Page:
My new friend continued to fire questions at me and everyone else in front of him. One official blew his whistle as another tried to give us starting directions – and with that the race was on. Before I knew it, the race was over. I had taken good lines on many (but not all corners), I had a lot of success holding good wheels near the front (until the last turn when somehow I went from the front to the middle/back in a split second) and I managed to choke down my fear long enough to get through the race upright.

I was just about to finish my first cool down lap when I heard a race official screaming at someone to slow down. My new friend was flying toward the finish and was weaving in and out of the field of riders who were sitting up and cooling down. Apparently, he realized that he had been lapped and wanted to go hard for as many laps as the rest of the field. Oblivious to the screaming official he raced to the line, crossed under the finish banner and pumped his fist in a victory salute. The guys around me all laughed and commented on a “lapped rider victory salute.” I didn’t say anything. Another opportunity lost.

During my second cool down lap I heard a familiar voice ride up behind me. “Hey! How’d you do? Was it fun? Did you win? Are you going to do this race again?” Rather than answering his questions I turned the tables on him and asked him how his race went. “I didn’t crash, it was great!” Then I asked what he had learned. He replied, “it is more important to be safe, finish the race without crashing and to have fun than it is to win.” Liking his answers I asked another question – “will you continue to race?” His answer was emphatic, “I’m not on a team. I want to join a team so I can race with other people. I definitely want to do more races.” He had a big smile on his face during this entire conversation. I congratulated him on a great race and pedaled toward my car. As I passed the start/finish I saw his Mom standing next to the barrier. She smiled broadly as she watched her son ride up the finishing straight with a big smile on his face.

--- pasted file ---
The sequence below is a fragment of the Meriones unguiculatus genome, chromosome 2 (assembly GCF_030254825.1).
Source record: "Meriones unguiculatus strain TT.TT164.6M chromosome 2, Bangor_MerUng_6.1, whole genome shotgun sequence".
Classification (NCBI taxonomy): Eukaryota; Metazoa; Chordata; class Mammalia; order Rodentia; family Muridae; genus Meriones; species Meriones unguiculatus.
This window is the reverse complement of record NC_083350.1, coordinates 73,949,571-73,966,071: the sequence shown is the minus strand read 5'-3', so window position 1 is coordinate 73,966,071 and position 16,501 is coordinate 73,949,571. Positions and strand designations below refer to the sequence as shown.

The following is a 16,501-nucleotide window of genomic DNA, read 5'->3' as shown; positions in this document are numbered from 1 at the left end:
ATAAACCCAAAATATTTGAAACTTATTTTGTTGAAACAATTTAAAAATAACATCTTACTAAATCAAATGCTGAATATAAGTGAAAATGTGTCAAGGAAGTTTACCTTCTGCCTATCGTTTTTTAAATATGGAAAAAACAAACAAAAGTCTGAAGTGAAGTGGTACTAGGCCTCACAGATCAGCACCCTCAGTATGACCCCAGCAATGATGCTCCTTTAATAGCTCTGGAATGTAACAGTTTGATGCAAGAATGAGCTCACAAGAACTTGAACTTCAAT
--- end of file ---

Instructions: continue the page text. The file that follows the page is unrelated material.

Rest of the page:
While pedaling to my car I thought about the pissing and moaning my colleagues (i.e. those who did not win) and I had done during the cool down laps. We talked about riders who took bad lines, riders who were erratic, riders who didn’t know when to get out of the wind, the #(*$*& Wisconsin riders who come down here and win our races and all of the other complaints that Cat 5 racers seem to come up with at every race. Then I thought about my new friend – smiling, happy and ready for his next ride. He’s out there for the sheer love of the ride – opportunity found!

Post Script: I headed up to Lake Bluff on Saturday. Same goals as on Friday. The field was almost twice the size of Friday’s event. I moved to one side to start with a group of teammates who were lined up near the front. As I settled into my spot I looked back at the rest of the field. My new friend was there. Dressed in a red jersey and a big smile!